File spoon-archives/bhaskar.archive/bhaskar_2003/bhaskar.0312, message 302


Subject: RE: BHA: Voloshinov etc - response to Jamie/Marshall
Date: Fri, 19 Dec 2003 22:26:36 -0500


Hi Tobin,
 
Well put.  As I understand it, one of the reasons for the "critical" in "critical realism" is precisely in the recognition that we have to be explicit about the differences between our socially constructed descriptions and explanations and the realities to which they refer.  A further dimension of being critical is in the recognition that there are different aspects of "the real," including the actual, the potential, and the empirical.
 
Dick

	-----Original Message----- 
	From: Tobin Nellhaus [mailto:nellhaus-AT-gis.net] 
	Sent: Fri 12/19/2003 8:14 PM 
	To: bhaskar-AT-lists.village.Virginia.EDU 
	Cc: 
	Subject: Re: BHA: Voloshinov etc - response to Jamie/Marshall
	
	

	Hi Steve--
	
	Believe it or not, I'm actually sympathetic to certain aspects of
	constructivist theory, but only certain aspects.  Sometimes it's rather hard
	to tell whether constructivist language is literal, imprecise, or simply
	hyperbolic.  Consider this passage:
	
	>                     A scientific entity can often take
	> hundreds of years of empirical and theoretical effort to invent and
	> locate, sometimes even to find them.  From an anti-realist understanding
	> you state that a scientific entity is an invention, created within very
	> obvious social and historical moments.
	
	Taken in one sense, there is nothing that I find objectionable in this
	claim, insofar as it says that scientific (or for that matter, any)
	knowledge is a sociohistorical product.  CR supports this position.  The
	problem though is the term "invent": what exactly does it mean?  That there
	literally was no (say) gravity until someone came up with the idea? or, that
	the concept "gravity" is a social invention without any basis in concrete
	reality whatsoever? or, that the concept "gravity" is a social-rooted theory
	that is a serious effort to understand concrete reality (whether or not the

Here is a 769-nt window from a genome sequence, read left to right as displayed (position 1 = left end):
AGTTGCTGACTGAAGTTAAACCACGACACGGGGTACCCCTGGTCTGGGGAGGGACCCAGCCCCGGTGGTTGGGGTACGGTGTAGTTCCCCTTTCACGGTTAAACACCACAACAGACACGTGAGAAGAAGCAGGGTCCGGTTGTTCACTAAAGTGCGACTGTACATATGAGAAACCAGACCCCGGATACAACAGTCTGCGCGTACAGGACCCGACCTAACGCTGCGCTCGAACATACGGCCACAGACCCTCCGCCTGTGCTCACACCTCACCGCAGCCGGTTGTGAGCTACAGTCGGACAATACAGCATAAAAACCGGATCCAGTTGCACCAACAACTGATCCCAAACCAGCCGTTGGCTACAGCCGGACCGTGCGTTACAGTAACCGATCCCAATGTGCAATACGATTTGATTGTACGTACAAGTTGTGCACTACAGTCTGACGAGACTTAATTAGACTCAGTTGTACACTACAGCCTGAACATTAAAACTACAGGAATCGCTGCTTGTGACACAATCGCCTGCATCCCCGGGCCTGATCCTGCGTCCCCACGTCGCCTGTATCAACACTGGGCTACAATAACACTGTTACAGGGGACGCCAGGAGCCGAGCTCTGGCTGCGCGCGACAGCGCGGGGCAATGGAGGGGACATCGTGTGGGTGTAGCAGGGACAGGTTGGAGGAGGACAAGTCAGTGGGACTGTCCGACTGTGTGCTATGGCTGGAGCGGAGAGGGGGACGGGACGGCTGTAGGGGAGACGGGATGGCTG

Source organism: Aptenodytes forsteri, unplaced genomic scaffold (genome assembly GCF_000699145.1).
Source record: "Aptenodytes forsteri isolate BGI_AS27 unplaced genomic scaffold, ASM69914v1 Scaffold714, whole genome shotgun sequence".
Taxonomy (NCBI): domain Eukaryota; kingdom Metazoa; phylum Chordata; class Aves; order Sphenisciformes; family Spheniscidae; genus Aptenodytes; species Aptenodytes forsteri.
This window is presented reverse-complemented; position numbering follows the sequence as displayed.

theory is correct)? or something else?
	
	Or, to return to the Mt Fuji example, do you mean that Mt Fuji is a human
	invention, or that "Mt Fuji" is a human invention?  I consider the former
	claim false, but the latter one true.
	
	I'm also a bit skeptical about the position you relay:
	
	>         As a high energy physicist once said to me over espresso and
	> vodka "... no no there is nothing inevitable about the atom...".
	
	The quote sounds terribly out of context, and I'd be interested to know what
	the context was.  As we have it, it could be referring to the same issue as
	does the statement "there is nothing inevitable about homo sapiens."  All
	sorts of material contingencies are/were involved, and the universe doesn't
	require us to exist.  (And the way we're destroying our planet, we may well
	cease to.)  The physicist could also mean something like "the atom is an
	artifact or creation of human perception," alluding to the Copenhagen
	Interpretation of quantum mechanics, which (as is well known) Bohr advocated
	in order to preserve positivist conceptions of reality -- in other words,
	one needs to attend to the truly *ideological* character of the physicist's
	assertion, and not take it at face value (which, I'm sure you'll agree,
	would be naive).
	
	This is related to another difficulty, which is that people often conflate
	"scientific" with "true."  The theory of phlogiston *was* a scientific
	theory -- but it was wrong.  Things certainly get dicier with social issues,
	and I have little doubt that lots of mainstream economic theory consists of
	apologetics and rationalisms for capitalism, and that it's both wrong and
	wrongheaded; nevertheless I think it's reasonable to claim that mainstream
	economic theories are scientific.  Critical realists, at any rate, have to
	take seriously the implications of fallibilism, one of which is to
	acknowledge that false theories may nevertheless be valid scientific
	efforts.  One can say the same thing about the concept of a "gay gene,"
	which you hold up to scorn.  I don't know if there is or isn't a gay gene,
	but I do know that there are plenty of gays out there who believe that there
	is -- that their homosexuality is not a "lifestyle choice" or a "sin" or an
	"illness," but instead was something they were born with which caused them
	much pain and hardship but is not subject to "curing," "deprogramming," or
	"moral teaching."
	
	Meanwhile, I still would like you to respond to my question about the
	possibility of error.
	
	Thanks,
	
	T.
	
	---
	Tobin Nellhaus
	nellhaus-AT-mail.com
	"Faith requires us to be materialists without flinching": C.S. Peirce
	
	
	
	
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